19. Timothy Hallinan Says:

    Hi, Lil —

    How nice to have a response from someone I’m speaking to. The rubber pants are a recurring fantasy of Everett’s that we generally try to keep from public view. My face is fine now thank you (see, SOMEONE is concerned) and I no longer look like I was bobbing for apples in a deep-fryer. And even better, all the area that was treated is completely free of damage — the treatment seems to have gotten everything.

    The story will continue tomorrow AM or late tonight and conclude on Halloween oooOOOOOooooOOOOOOOooooo.

    Oh, I’m sorry — did someone else say something? By the way, I’ve recently figured out all by myself how to do boldface and italics in these responses, and even how to insert links. This is dangerous knowledge, but I’ll share it by private e-mail.

    And I thought I’d follow Part One with Part Two, in case anyone is still reading the story, as opposed to the comments.

  20. Gary Says:

    Thank you, Everett. I’m so glad I know how to format my comments.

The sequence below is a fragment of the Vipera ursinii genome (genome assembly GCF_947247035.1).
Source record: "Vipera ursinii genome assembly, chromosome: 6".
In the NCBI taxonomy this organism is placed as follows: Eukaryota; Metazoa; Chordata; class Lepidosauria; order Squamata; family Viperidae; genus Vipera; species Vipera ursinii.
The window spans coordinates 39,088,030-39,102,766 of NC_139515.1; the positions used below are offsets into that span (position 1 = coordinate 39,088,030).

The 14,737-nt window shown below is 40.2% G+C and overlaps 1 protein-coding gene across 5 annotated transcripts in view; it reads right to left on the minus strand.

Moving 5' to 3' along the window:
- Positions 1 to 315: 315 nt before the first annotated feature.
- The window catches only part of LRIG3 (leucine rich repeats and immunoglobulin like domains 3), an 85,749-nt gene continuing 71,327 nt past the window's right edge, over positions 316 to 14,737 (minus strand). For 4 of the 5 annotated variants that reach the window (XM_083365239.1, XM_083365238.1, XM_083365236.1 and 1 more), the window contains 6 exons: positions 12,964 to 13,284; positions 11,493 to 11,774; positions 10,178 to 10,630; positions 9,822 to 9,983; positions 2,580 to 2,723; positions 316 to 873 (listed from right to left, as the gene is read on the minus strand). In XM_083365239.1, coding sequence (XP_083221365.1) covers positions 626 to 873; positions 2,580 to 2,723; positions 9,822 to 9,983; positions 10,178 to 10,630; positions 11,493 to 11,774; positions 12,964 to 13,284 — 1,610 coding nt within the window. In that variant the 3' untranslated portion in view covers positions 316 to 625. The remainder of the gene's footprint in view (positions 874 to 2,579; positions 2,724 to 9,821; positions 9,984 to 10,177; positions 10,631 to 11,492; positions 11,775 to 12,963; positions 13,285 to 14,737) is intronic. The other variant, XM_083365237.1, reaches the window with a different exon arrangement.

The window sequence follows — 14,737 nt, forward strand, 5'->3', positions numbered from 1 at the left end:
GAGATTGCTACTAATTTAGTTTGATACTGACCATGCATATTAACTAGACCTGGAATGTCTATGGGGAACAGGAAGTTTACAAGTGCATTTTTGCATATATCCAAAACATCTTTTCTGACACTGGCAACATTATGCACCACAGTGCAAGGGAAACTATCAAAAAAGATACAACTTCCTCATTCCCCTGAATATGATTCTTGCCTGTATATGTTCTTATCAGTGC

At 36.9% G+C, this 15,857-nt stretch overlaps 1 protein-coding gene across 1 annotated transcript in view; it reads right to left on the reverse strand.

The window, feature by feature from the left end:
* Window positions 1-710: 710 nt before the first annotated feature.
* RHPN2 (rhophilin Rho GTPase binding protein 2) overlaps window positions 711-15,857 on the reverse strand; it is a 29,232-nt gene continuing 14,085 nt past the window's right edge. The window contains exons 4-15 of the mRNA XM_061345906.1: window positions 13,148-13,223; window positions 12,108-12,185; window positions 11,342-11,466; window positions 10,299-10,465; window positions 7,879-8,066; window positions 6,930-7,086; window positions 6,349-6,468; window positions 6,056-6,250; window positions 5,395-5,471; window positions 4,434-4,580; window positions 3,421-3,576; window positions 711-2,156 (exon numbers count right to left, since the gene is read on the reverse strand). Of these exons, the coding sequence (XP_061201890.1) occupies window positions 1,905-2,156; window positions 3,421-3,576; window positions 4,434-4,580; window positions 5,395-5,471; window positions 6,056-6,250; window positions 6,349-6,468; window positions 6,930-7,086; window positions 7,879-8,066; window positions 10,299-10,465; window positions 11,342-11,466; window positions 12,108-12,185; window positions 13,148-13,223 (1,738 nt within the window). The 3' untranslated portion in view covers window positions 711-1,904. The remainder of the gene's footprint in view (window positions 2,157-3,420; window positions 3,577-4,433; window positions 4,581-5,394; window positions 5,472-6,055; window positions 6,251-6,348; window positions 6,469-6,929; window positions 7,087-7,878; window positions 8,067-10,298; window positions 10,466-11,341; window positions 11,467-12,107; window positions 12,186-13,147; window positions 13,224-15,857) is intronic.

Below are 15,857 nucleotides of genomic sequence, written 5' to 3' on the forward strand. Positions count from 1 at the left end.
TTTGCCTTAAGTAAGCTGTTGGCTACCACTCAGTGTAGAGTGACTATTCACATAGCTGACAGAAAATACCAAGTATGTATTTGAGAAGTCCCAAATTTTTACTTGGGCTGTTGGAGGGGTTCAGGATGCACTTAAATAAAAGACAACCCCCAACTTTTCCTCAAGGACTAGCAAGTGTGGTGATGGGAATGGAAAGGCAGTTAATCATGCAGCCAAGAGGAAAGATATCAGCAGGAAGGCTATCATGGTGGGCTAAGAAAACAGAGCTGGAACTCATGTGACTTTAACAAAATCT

They’ll look much more intelligent now.

  21. Gary Says:

    And repeated use of bold and italics seems to confuse the system. My two earlier posts were meant to have alternating words in bold or italics, not the whole post bold plus italics.

    But without preview feature I couldn’t see that – except by repeated trivial posts like this one.

  22. EverettK Says:

    Gary: you have to make VERY VERY sure that you properly match up the opening and closing format codes AND don’t make any ‘spelling’ errors. If an open format isn’t properly closed, then the whole rest of the message will continue in that format.

    And here I was thinking your posts couldn’t possibly get any more intelligent! Guess that was my second mistake this year…

  23. Timothy Hallinan Says:

    Geez, would you guys just get a room?

  24. Gary Says:

    Wouldn’t a preview feature just be sooo useful.

  25. Sylvia Says:

    I suspected Doris was a GPS from the very first line and her next statement confirmed it.It was really clear.

    Real mendon’t need preview. 😉

  26. Timothy Hallinan Says:

    Sylvia, you get the Giggler Award for funniest comment.